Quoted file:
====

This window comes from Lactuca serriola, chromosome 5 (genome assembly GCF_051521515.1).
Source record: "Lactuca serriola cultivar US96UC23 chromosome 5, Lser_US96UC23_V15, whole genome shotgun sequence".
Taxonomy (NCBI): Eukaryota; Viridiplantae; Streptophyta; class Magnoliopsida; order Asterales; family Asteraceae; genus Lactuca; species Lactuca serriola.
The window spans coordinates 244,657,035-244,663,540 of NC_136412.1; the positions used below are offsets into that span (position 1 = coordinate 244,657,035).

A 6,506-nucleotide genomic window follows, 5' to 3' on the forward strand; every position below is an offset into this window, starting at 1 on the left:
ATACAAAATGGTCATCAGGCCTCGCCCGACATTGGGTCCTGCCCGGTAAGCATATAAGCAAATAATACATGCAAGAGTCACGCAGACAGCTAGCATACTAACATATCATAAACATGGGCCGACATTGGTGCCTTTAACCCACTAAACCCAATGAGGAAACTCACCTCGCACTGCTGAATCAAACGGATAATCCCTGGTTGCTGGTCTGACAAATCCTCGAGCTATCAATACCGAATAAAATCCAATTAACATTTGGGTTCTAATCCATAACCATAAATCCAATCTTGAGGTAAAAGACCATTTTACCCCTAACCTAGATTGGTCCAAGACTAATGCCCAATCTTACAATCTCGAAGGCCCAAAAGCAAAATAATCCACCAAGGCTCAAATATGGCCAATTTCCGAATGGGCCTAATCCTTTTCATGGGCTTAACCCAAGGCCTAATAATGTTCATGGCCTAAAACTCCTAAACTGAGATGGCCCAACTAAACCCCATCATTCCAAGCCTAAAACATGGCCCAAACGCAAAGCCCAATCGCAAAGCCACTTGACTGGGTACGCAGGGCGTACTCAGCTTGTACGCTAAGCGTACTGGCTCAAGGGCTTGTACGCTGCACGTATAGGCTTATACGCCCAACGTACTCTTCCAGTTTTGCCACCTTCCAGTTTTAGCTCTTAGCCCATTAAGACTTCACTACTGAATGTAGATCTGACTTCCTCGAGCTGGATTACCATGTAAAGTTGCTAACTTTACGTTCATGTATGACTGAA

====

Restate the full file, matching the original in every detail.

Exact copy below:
This window comes from Lactuca serriola, chromosome 5 (genome assembly GCF_051521515.1).
Source record: "Lactuca serriola cultivar US96UC23 chromosome 5, Lser_US96UC23_V15, whole genome shotgun sequence".
Taxonomy (NCBI): Eukaryota; Viridiplantae; Streptophyta; class Magnoliopsida; order Asterales; family Asteraceae; genus Lactuca; species Lactuca serriola.
The window spans coordinates 244,657,035-244,663,540 of NC_136412.1; the positions used below are offsets into that span (position 1 = coordinate 244,657,035).

A 6,506-nucleotide genomic window follows, 5' to 3' on the forward strand; every position below is an offset into this window, starting at 1 on the left:
ATACAAAATGGTCATCAGGCCTCGCCCGACATTGGGTCCTGCCCGGTAAGCATATAAGCAAATAATACATGCAAGAGTCACGCAGACAGCTAGCATACTAACATATCATAAACATGGGCCGACATTGGTGCCTTTAACCCACTAAACCCAATGAGGAAACTCACCTCGCACTGCTGAATCAAACGGATAATCCCTGGTTGCTGGTCTGACAAATCCTCGAGCTATCAATACCGAATAAAATCCAATTAACATTTGGGTTCTAATCCATAACCATAAATCCAATCTTGAGGTAAAAGACCATTTTACCCCTAACCTAGATTGGTCCAAGACTAATGCCCAATCTTACAATCTCGAAGGCCCAAAAGCAAAATAATCCACCAAGGCTCAAATATGGCCAATTTCCGAATGGGCCTAATCCTTTTCATGGGCTTAACCCAAGGCCTAATAATGTTCATGGCCTAAAACTCCTAAACTGAGATGGCCCAACTAAACCCCATCATTCCAAGCCTAAAACATGGCCCAAACGCAAAGCCCAATCGCAAAGCCACTTGACTGGGTACGCAGGGCGTACTCAGCTTGTACGCTAAGCGTACTGGCTCAAGGGCTTGTACGCTGCACGTATAGGCTTATACGCCCAACGTACTCTTCCAGTTTTGCCACCTTCCAGTTTTAGCTCTTAGCCCATTAAGACTTCACTACTGAATGTAGATCTGACTTCCTCGAGCTGGATTACCATGTAAAGTTGCTAACTTTACGTTCATGTATGACTGAA